Sense & Sensitivity by Harriette Cole

Expecting Parents Disagree About Circumcision

DEAR HARRIETTE: I am expecting my first child, and I just found out it is a boy. With all the excitement that came with this news, some concerns definitely popped up in my mind -- specifically about how he enters this world and whether or not I should have him circumcised.

My husband is all for the procedure, but after reading a few articles, I don't feel it is the right thing to do to a newborn. I don't want my baby to feel tremendous pain. I see no difference between male circumcision and female genital mutilation. Both acts hurt the individual and are taking away something they were born with. How can I convince my husband to see my side on why our baby should not have this done to him? -- To Cut or Not To Cut

DEAR TO CUT OR NOT TO CUT: This is an age-old question, sometimes rooted in religious doctrine. Jewish boys are circumcised in a ceremony called a bris, and Muslim families also perform this ritual in their faith. It is not medically required in most cases, and today, about 60% of boys in the United States are circumcised at birth, compared to 80% in the 1970s.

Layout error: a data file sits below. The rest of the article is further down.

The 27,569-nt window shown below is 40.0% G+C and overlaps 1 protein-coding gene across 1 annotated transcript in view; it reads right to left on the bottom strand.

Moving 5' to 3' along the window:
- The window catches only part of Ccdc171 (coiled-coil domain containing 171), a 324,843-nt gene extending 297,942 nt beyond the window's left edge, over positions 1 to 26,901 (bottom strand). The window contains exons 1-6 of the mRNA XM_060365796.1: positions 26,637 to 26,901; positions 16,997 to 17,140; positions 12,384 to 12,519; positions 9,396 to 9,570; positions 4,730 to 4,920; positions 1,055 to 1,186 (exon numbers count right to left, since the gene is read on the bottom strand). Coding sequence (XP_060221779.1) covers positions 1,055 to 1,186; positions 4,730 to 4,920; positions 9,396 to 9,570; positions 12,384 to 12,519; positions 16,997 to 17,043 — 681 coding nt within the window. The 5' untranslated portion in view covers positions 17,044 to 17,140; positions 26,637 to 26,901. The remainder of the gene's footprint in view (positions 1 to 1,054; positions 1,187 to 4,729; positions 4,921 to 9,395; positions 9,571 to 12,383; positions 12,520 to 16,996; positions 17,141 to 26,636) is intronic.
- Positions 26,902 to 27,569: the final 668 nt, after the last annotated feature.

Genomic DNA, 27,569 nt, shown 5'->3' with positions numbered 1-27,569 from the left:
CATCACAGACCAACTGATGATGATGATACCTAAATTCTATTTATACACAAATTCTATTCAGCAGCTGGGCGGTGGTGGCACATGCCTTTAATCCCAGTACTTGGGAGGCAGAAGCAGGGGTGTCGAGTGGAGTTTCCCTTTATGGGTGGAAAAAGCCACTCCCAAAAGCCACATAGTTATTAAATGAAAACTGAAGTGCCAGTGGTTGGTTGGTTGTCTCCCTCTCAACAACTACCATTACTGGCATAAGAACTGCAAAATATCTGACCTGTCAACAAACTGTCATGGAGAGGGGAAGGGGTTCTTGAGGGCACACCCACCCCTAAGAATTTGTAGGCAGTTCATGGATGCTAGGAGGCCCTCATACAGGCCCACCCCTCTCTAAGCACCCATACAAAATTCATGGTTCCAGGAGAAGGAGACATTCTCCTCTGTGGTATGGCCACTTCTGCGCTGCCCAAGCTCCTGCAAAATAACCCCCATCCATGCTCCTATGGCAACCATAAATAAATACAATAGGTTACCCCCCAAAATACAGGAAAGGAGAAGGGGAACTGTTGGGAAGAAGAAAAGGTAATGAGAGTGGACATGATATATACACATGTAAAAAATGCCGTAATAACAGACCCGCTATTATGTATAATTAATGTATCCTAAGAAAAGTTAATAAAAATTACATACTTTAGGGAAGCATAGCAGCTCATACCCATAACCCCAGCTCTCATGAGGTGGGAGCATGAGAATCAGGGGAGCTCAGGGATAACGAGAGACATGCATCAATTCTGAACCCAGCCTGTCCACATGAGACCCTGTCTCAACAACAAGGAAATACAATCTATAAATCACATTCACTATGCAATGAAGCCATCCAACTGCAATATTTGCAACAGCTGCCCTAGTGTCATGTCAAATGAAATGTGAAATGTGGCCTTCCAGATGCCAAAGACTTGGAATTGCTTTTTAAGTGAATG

While I understand your concern about the procedure, please know that it is not the same as female genital mutilation, also known as female circumcision. That practice has no health benefits; it is painful and often dangerous, and it leaves women without feeling in their genitals. That is not true for male circumcision. Doctors say that the pain for infants is nominal and short-lived. Many doctors believe it is safer health-wise to circumcise boys, as it helps to keep their genitals clean, and it significantly reduces the risks of a number of sexually transmitted diseases, including HIV.

No matter what you choose, if you teach your son to keep himself clean, doctors say that an uncircumcised male can be as healthy as a circumcised one.